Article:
Indigenous name: Rapa Nui; Spanish name: Isla de Pascua
A bit of history: Rapa Nui, or Easter Island, is a volcanic Polynesian island in the Pacific Ocean, approximately 3,510 km west of Chile. It is located at the most southeastern point of the Polynesian Triangle (other vertices are New Zealand to the West and Hawaii to the North) and is one of the world’s most remote inhabited islands with an area space of only 63.1 square miles. Members of its indigenous community are referred to as Rapa Nui. The original settlers of Rapa Nui were of South-east Polynesian descent, most likely from either the Gambier Islands(1,600 miles way) or the Marquesas Islands (2,000 miles away), settling the Easter Island sometime around 800 to 1,200 AD; there is still a lot of debate about the exact date. Easter Island is a UNESCO World Heritage Site.
Indigenous Easter Islanders’ oral tradition regarding the original settlers state that a Polynesian chief, Hotu Matu’a, arrived on the island in large canoes with his wife and extended family. The actual name, Easter Island, originated with the European explorer Jacob Roggeveen, who first saw the island on Easter Sunday, 1722.Easter Island is on a lot of travellers’ wish list and for good reason. The enigmatic statues, called Moia, are nothing short of astounding. Who made them? How did they transport these huge statues weighing tons? What is their significance?
I will try to answer some of these compelling questions as we explore the Easter Island together. With the exception of Moia at Ahu Akivi, all of them stand with their backs to the sea, looking inward to the land, watching and perhaps even guarding over the communities that existed at that time. Most archaeologists believe that the Moia represent the spirits of ancestors, chiefs, or high-ranking males who had passed away.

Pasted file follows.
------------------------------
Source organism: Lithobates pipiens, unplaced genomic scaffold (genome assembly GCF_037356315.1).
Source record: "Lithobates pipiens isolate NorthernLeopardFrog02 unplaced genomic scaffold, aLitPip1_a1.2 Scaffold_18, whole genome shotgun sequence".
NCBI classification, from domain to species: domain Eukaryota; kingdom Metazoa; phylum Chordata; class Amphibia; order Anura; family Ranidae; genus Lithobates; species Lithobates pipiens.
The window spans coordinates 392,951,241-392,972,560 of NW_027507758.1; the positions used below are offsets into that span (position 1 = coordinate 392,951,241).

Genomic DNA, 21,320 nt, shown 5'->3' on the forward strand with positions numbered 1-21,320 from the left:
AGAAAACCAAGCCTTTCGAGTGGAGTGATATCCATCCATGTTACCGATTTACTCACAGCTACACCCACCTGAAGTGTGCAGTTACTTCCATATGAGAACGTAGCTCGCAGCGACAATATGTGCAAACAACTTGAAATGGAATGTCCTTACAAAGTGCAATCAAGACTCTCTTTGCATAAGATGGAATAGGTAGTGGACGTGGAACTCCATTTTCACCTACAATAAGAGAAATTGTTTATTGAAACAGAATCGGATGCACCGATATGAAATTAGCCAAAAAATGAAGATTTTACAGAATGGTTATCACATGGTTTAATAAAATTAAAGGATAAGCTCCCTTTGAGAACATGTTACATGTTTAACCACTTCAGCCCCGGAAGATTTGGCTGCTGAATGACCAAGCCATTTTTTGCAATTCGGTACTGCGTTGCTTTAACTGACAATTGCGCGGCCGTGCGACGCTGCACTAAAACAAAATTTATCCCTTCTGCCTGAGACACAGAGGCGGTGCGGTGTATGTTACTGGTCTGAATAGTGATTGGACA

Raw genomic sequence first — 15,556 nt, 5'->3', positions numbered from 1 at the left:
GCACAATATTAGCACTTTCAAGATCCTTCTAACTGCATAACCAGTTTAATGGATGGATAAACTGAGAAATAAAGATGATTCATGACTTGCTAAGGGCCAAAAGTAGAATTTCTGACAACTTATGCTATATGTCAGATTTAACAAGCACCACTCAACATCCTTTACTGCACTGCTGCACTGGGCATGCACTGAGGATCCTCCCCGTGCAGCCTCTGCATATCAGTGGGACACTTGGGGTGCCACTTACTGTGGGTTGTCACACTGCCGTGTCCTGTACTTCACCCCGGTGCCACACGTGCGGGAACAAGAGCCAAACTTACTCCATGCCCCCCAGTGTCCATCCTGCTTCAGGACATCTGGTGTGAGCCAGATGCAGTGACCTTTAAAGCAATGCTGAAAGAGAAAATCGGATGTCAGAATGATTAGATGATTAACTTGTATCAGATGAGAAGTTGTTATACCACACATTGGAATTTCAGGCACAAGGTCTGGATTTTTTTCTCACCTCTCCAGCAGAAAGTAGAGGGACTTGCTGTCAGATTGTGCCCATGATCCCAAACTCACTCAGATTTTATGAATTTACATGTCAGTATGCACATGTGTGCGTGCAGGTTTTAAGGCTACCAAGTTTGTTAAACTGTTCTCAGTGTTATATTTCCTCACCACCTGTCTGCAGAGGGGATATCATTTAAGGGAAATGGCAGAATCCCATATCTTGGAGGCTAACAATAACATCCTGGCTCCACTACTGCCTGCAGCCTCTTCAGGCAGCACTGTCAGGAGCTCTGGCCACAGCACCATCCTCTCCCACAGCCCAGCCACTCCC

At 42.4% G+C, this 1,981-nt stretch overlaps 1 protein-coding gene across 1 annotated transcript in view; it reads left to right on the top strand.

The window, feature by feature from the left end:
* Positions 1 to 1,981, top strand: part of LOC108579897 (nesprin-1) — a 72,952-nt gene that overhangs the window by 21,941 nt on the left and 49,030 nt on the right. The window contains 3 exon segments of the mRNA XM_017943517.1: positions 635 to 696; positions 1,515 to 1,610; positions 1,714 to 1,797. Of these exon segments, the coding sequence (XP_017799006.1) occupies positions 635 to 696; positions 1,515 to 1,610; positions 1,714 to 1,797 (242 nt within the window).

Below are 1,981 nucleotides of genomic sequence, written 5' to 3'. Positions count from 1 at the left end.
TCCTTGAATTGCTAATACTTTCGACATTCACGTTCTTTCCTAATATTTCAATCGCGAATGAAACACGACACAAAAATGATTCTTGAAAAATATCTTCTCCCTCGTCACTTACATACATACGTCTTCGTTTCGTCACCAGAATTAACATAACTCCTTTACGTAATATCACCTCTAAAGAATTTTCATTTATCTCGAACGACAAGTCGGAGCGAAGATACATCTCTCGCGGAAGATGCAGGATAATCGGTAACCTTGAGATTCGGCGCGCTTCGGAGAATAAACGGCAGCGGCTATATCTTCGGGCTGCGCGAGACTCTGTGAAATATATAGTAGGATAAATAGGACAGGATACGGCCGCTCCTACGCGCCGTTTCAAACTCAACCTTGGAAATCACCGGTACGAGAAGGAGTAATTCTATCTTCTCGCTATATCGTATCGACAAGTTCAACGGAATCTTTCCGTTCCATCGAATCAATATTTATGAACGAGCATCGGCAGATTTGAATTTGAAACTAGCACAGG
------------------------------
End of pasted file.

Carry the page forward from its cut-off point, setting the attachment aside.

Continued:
They were placed on rectangular stone platforms called Ahu, some of which are tombs for the people that the statues represented. The Moia were constructed most likely starting around 1,200 AD and continuing into the 17th century. All the Moia we see today were reconstructed and refurbished on their Ahu platforms (about 50). The Easter Island experienced upheaval and conflict starting in the 17th century which led to the “Huri Moai” phase, or toppling of the Moai. By the mid-nineteenth century, all Moai had fallen either due to earthquakes or deliberate toppling by warring.
On average, the statues are 13 feet (4 meters) tall and weigh 14 tons, but the largest erected statue called “Paro” is located at Ahu Te Pito Kura and is 9.8 metres high and weighs 74 metric tons; the largest statue remains at the quarry Rano Raraku, “El Gigante” is 21 metres high and weighs an estimated 170 metirc tons. They must have figured he would have been just to heavy to move!
Practically all statues were carved from the quarry at Rano Raraku, an extinct volcanic crater, from tuff (a compressed volcanic ash), then they were transported to various locations around the island. It is believed that carving of the Moai started around 1,200 AD and continued until about 1,680 AD. The head, three-eighths the size of the whole statue, is characterized by a long snubbed nose, deeply inset eyes, prominent cheekbones, fine lips, a prominent chin and large ears. Some wear a cylinder-like hat made of red stone. It is estimated by archeologists that there are between 887 and 1,000 Moai on the Easter Island with over 300 still remaining at Rano Raraku, 230 were moved to other parts of the Easter Island and others lay broken or buried. They were most likely moved to their final destination by using a combination of a sled and/or rollers.